• cfrobeyinc

    This post came at the perfect time. I was thinking yesterday how to organize and “clean out” my lesson plan ideas folders. It is so easy to accumulate “stuff” and as an art teacher I am constantly filing away ideas, etc. but then it gets overwhelming and some of the stuff I never even look at again once I have filed it. I have a friend who is a professional organizer and she has helped me immensely in tackling my “to do” files and piles! :)

  • Mariee

    I’m on the other end of this- I’m moving up from teaching artist to full time art teacher next Fall and wondering how I’m going to build up all those resources!

    • We’ve all been there! Soon you’ll have too much. I suggest digitizing wherever possible.

    • Brenda Pace

      One idea could be that as you teach your lessons, you can ask interested students to embellish your concepts with important information they research about the artist, period and social context. You could create a template for students to fill in with information you need, as well as input on what the students find interesting and motivating. Also ask your colleagues to give ideas on interdisciplinary activities in their content areas. Best wishes to you!

  • Marni Oberpriller

    Perfect timing for me too! With the last day of school tomorrow (year-round calendar), I’ve been thinking about what my criteria would be for purging paperwork.
    My goal is to also incorporate Smart technology into my lesson presentations.  The notion of digitizing samples is something I’ve been doing occasionally this school year.  I was thinking too about digitizing all the picture books I use for my literature-based lessons.

    Another direction I need to focus on is thinking about the supply room. The packrat’s montra “I could use that someday.” Is taking over the floor space in my storage room!  I’ve been too “Minnesota nice” keeping too much of what people donate to my program.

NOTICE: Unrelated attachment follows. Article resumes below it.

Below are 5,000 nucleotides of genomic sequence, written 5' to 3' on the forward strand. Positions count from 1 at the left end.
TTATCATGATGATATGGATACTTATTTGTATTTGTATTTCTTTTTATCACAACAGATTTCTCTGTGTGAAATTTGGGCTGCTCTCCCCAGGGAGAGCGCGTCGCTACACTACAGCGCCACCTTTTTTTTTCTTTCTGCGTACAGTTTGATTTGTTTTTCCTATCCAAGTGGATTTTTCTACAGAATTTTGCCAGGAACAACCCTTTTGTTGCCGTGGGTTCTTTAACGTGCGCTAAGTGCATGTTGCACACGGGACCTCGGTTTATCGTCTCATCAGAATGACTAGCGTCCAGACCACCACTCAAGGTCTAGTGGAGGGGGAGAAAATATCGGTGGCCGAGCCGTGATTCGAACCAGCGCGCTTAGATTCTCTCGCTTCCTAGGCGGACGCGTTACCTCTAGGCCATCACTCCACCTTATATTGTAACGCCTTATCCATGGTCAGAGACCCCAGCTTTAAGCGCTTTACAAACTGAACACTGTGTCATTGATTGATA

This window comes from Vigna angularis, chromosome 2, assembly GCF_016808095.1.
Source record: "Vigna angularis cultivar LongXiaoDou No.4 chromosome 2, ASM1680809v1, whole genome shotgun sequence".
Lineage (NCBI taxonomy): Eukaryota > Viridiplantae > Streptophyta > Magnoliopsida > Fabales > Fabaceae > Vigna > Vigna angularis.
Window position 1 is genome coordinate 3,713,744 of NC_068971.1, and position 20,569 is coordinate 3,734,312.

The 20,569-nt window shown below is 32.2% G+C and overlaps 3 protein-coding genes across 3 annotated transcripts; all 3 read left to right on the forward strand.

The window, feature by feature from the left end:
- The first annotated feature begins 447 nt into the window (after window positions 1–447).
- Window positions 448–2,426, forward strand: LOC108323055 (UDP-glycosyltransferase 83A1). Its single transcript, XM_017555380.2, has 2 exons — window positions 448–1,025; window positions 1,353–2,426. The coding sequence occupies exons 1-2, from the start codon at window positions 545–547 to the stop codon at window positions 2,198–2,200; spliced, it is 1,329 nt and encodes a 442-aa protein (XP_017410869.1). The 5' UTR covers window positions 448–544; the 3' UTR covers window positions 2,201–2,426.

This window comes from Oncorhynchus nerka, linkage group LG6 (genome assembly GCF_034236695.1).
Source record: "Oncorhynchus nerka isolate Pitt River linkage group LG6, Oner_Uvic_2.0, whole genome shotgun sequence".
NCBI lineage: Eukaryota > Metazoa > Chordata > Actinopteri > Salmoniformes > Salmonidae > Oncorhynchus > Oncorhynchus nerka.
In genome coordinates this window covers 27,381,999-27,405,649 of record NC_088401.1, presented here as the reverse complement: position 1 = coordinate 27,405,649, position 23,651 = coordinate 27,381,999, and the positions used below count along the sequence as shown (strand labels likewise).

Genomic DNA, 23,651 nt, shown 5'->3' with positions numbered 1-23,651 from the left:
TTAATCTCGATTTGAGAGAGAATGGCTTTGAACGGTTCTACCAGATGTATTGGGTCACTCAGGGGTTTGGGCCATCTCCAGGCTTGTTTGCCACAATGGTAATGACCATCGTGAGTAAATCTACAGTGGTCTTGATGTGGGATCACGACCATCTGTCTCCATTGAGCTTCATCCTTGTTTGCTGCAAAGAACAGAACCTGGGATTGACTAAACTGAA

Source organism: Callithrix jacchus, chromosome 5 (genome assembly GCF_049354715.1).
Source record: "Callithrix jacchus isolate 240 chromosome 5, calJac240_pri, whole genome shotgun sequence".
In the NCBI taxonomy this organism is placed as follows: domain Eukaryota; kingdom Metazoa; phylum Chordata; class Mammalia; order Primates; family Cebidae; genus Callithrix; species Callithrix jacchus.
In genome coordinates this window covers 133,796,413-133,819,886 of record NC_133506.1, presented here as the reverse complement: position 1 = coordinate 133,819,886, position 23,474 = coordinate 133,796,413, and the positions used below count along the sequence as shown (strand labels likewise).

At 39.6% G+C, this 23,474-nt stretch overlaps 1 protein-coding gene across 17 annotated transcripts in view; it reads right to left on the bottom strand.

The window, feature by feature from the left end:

Mariee, what curricula/lum has your district or school adopted? I’d start there first. Then embellish as you go along.

  • Jeanette

    I have some 20 boxes from my years of teaching ie 15 , same issues of where did t put the posters that lesson plan etc. and how many lessons do we actually go back and re teach. ???? my task is to get rid of at 3 boxes a term ie take them home and sort out and chuck out what is old and not taught in 5 years or less.

  • I try my best to keep a digital file of everything. My files are sorted into 2d & 3d, etc. I have a file for each project with student examples and handouts. I recently bought a printer with a document scanner & have started scanning in handouts from conferences and other reference tools in my files. I also have a teacher website that I can upload items to for my students and find this really useful for homework assignments and absent students. I change buildings daily and don’t have enough room in my bag to carry file folders back and forth, nor do I always remember to grab what I need. Having a digital file has saved me in a pinch so many times this year.

  • Sarah

    We’re about to move from temporary buildings into a new building. This will be my 6th classroom in 12 years. :-P But I had actually never thought of taking pics of student examples of work. I do have 1 BIG 18×24 box FULL of examples. That’s about to go away! I think I’ll pin them, artsonia them, and google drive them. That way I have them but I’m sharing with the world as well!